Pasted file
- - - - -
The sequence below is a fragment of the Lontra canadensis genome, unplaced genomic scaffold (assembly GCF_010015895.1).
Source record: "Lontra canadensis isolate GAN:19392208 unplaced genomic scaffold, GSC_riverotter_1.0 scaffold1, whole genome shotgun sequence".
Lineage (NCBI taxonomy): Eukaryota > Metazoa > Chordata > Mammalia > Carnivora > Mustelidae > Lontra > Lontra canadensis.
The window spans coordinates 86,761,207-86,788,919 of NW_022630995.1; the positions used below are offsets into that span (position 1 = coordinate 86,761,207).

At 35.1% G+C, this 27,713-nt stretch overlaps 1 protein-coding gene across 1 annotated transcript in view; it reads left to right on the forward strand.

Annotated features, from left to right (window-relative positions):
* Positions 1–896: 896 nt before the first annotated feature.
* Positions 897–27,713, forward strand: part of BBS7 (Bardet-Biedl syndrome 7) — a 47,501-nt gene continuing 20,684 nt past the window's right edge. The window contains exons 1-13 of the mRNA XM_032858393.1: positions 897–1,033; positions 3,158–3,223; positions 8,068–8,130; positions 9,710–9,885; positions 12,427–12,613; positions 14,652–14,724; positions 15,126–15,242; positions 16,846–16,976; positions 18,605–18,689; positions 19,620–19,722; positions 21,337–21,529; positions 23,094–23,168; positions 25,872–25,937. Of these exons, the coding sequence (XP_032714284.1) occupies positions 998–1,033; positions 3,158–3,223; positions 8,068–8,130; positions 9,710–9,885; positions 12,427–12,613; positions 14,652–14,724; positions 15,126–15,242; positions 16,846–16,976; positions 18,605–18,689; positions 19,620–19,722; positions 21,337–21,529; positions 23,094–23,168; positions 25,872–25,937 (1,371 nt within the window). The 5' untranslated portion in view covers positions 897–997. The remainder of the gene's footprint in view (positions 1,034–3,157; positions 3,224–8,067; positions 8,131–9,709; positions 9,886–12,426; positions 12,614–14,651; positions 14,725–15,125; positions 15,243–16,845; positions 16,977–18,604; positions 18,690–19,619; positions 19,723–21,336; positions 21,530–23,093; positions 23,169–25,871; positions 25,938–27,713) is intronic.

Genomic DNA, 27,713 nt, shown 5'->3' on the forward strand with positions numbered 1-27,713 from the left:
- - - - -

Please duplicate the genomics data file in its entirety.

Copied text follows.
The sequence below is a fragment of the Lontra canadensis genome, unplaced genomic scaffold (assembly GCF_010015895.1).
Source record: "Lontra canadensis isolate GAN:19392208 unplaced genomic scaffold, GSC_riverotter_1.0 scaffold1, whole genome shotgun sequence".
Lineage (NCBI taxonomy): Eukaryota > Metazoa > Chordata > Mammalia > Carnivora > Mustelidae > Lontra > Lontra canadensis.
The window spans coordinates 86,761,207-86,788,919 of NW_022630995.1; the positions used below are offsets into that span (position 1 = coordinate 86,761,207).

At 35.1% G+C, this 27,713-nt stretch overlaps 1 protein-coding gene across 1 annotated transcript in view; it reads left to right on the forward strand.

Annotated features, from left to right (window-relative positions):
* Positions 1–896: 896 nt before the first annotated feature.
* Positions 897–27,713, forward strand: part of BBS7 (Bardet-Biedl syndrome 7) — a 47,501-nt gene continuing 20,684 nt past the window's right edge. The window contains exons 1-13 of the mRNA XM_032858393.1: positions 897–1,033; positions 3,158–3,223; positions 8,068–8,130; positions 9,710–9,885; positions 12,427–12,613; positions 14,652–14,724; positions 15,126–15,242; positions 16,846–16,976; positions 18,605–18,689; positions 19,620–19,722; positions 21,337–21,529; positions 23,094–23,168; positions 25,872–25,937. Of these exons, the coding sequence (XP_032714284.1) occupies positions 998–1,033; positions 3,158–3,223; positions 8,068–8,130; positions 9,710–9,885; positions 12,427–12,613; positions 14,652–14,724; positions 15,126–15,242; positions 16,846–16,976; positions 18,605–18,689; positions 19,620–19,722; positions 21,337–21,529; positions 23,094–23,168; positions 25,872–25,937 (1,371 nt within the window). The 5' untranslated portion in view covers positions 897–997. The remainder of the gene's footprint in view (positions 1,034–3,157; positions 3,224–8,067; positions 8,131–9,709; positions 9,886–12,426; positions 12,614–14,651; positions 14,725–15,125; positions 15,243–16,845; positions 16,977–18,604; positions 18,690–19,619; positions 19,723–21,336; positions 21,530–23,093; positions 23,169–25,871; positions 25,938–27,713) is intronic.

Genomic DNA, 27,713 nt, shown 5'->3' on the forward strand with positions numbered 1-27,713 from the left: